Reveille 4/21/14

Good morning.

Here are several links from the past week that will make your Monday at the office a bit more bearable:

As good as they are, the A’s easily could ask: Why should we pigeonhole ourselves? Why should [Jim] Johnson or anyone else solely pitch the ninth? Most teams need multiple closers to get through a season, anyway. Heck, eight other clubs already have swapped out their original choice because of injury or ineffectiveness, and it’s only mid-April.

To be sure, devotees of Bill James would rejoice if the A’s abandoned the standard middle reliever/setup man/closer setup in favor of a less structured approach. Managers, though, generally prefer order in their bullpens. And relievers generally prefer defined roles. . . .

To be sure, a one-inning closer who pitches mostly in save situations is not conducive to an optimal bullpen. On the other hand, the creation of an entirely new usage pattern would require not just a strong manager, but also strong-minded relievers.

  • While ESPN Radio gabber Mike Greenberg kvetches that the strike zone is too small, Beyond the Boxscore’s Chris Moran shows that the K rate keeps rising.
  • Pay close attention, fans of the Diamondbacks and Brewers: Moran’s colleague, Scott Lindholm, investigates whether early-season records, really good (Milwaukee) and pretty awful (Arizona), are accurate barometers of how teams will perform the rest of the way.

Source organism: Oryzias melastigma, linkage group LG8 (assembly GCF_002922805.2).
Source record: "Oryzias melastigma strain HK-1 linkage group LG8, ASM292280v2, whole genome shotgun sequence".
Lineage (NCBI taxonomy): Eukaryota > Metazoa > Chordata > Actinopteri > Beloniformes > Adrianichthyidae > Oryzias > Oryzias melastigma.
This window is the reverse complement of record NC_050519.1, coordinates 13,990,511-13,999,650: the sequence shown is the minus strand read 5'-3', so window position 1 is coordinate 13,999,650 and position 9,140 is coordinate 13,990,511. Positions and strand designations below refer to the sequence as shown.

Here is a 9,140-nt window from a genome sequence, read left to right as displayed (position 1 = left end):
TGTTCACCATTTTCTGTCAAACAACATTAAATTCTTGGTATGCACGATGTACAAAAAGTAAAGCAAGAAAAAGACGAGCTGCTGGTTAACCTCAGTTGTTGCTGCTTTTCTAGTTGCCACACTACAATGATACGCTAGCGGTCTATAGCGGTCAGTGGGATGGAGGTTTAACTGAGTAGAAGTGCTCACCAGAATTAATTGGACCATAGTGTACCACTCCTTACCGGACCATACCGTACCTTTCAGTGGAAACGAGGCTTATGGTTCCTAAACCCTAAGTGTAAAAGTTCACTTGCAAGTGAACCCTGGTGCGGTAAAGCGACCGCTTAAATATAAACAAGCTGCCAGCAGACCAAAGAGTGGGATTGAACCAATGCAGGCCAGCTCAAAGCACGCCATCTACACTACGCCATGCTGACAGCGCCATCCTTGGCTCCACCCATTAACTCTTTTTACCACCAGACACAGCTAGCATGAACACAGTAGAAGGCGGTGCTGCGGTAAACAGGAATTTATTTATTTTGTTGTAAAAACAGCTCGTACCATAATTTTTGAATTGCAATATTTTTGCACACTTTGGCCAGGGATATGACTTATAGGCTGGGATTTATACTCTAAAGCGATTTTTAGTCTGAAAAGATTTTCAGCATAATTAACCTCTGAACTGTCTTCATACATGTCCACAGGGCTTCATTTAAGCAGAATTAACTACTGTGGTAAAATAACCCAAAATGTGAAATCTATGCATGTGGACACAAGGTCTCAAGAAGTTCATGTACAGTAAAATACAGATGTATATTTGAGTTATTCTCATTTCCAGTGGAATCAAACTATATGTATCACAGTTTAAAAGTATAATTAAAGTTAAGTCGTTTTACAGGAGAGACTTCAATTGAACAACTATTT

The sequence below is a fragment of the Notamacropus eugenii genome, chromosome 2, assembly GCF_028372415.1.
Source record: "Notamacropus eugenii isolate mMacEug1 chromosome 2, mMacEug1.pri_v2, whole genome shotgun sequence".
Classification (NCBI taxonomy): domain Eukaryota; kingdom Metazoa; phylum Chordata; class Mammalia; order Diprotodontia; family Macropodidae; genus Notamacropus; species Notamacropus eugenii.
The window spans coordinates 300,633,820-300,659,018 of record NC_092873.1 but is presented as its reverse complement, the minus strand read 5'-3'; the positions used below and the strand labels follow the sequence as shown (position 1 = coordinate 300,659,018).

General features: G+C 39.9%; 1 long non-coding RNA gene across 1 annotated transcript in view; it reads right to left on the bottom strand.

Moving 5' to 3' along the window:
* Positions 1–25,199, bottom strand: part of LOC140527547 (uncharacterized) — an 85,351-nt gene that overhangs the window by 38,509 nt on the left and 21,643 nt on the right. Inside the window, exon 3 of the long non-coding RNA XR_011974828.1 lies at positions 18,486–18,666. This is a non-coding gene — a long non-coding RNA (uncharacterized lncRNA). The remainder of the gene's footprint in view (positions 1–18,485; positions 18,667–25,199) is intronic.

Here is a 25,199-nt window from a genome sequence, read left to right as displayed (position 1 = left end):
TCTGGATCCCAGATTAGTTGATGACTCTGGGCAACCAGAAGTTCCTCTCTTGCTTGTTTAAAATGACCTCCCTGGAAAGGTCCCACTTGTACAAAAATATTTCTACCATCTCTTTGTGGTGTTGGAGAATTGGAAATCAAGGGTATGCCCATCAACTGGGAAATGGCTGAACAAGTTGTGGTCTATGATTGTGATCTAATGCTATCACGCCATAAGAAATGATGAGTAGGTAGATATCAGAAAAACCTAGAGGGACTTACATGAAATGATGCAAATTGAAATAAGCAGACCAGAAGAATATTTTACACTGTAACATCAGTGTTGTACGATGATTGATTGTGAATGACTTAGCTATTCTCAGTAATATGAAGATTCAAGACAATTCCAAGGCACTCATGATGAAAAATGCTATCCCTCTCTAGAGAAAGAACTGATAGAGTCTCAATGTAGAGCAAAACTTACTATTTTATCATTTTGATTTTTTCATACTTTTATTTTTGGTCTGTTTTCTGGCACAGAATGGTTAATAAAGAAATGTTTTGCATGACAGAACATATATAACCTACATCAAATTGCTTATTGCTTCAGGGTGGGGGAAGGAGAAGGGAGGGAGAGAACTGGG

• Citing a plate appearance from a recent Astros–Blue Jays game, Blake Murphy of Fangraphs asks, “Why would a pitcher pitch against the shift?”

As mentioned, the Astros were probably smart to employ a shift and then pitch “out” of the shift by dealing away. Last year, [Jose] Bautista took 27 outside pitches to the opposite field while pulling 64 outside pitches. More importantly, he hit groundballs to the right side on just six occasions compared to 49 pulled groundballs.

In other words, even with an outside pitch that should theoretically be easier to take the other way, Bautista is pretty unlikely to hit a groundball to the right side, meaning the cost of shifting isn’t very high at all. Sometimes pull-push percentages can confuse the fact that teams don’t care about pull rates on the whole when shifting, they only care about where groundballs are hit (since, obviously, flyballs and even linedrives are less likely to land where shifted players are or are not).

 

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  • David Schoenfield of ESPN’s SweetSpot discusses yesterday’s on-field brawl in Pittsburgh featuring the showy and combustible Carlos Gomez. (I hope to offer a few thoughts later today regarding three weekend incidents — the one in Oakland, the one in Washington, and the aforementioned one in Pittsburgh — involving the so-called unwritten rules.)

That’s it. Have a walk-off week!

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